Server-side encryption (SSE) encrypts an object (not the metadata) as it is written to disk (where the S3 bucket resides) and decrypts it as it is
read from disk. This doesn’t change the way the objects are accessed, as long as the user has the necessary permissions, objects are retrieved as if
they were unencrypted. Thus, SSE only helps in the event of disk thefts, improper disposals of disks and other attacks on the AWS infrastructure
There are three SSE options:
- Server-Side Encryption with Amazon S3-Managed Keys (SSE-S3)
- AWS manages encryption keys and the encryption itself (with AES-256) on its own.
- Server-Side Encryption with Customer Master Keys (CMKs) Stored in AWS Key Management Service (SSE-KMS)
- AWS manages the encryption (AES-256) of objects and encryption keys provided by the AWS KMS service.
- Server-Side Encryption with Customer-Provided Keys (SSE-C)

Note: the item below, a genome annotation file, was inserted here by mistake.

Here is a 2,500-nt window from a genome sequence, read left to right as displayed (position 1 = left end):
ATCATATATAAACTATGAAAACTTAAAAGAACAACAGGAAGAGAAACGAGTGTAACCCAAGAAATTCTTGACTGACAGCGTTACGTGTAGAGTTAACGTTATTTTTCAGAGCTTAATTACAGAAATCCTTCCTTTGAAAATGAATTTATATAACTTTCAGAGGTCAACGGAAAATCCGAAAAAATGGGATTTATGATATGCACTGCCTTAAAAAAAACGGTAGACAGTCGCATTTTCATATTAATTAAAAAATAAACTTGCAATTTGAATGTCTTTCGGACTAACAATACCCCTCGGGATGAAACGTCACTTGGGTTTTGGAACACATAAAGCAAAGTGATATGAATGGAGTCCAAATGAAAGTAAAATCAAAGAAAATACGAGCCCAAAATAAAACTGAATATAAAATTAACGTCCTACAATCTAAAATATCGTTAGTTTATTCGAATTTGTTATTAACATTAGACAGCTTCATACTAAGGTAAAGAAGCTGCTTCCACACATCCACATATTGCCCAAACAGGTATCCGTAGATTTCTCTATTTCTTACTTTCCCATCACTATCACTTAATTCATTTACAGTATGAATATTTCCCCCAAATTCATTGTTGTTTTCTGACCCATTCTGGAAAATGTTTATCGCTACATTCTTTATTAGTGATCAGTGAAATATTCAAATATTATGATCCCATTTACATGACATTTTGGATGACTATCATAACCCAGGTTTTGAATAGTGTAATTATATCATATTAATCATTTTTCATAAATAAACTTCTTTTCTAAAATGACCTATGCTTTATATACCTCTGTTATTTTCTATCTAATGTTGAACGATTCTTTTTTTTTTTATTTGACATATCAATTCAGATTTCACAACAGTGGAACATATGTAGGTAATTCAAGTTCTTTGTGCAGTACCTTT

- AWS manages only the encryption (AES-256) of objects with encryption keys provided by the customer. AWS doesn’t store the customer’s
Ask Yourself Whether
- The S3 bucket stores sensitive information.
- The infrastructure needs to comply to some regulations, like HIPAA or PCI DSS, and other standards.
There is a risk if you answered yes to any of those questions.
Recommended Secure Coding Practices
It’s recommended to use SSE. Choosing the appropriate option depends on the level of control required for the management of encryption keys.
Sensitive Code Example
Server-side encryption is not used:
Type: 'AWS::S3::Bucket' # Sensitive
Server-side encryption with Amazon S3-Managed Keys is used:
Type: 'AWS::S3::Bucket' # Compliant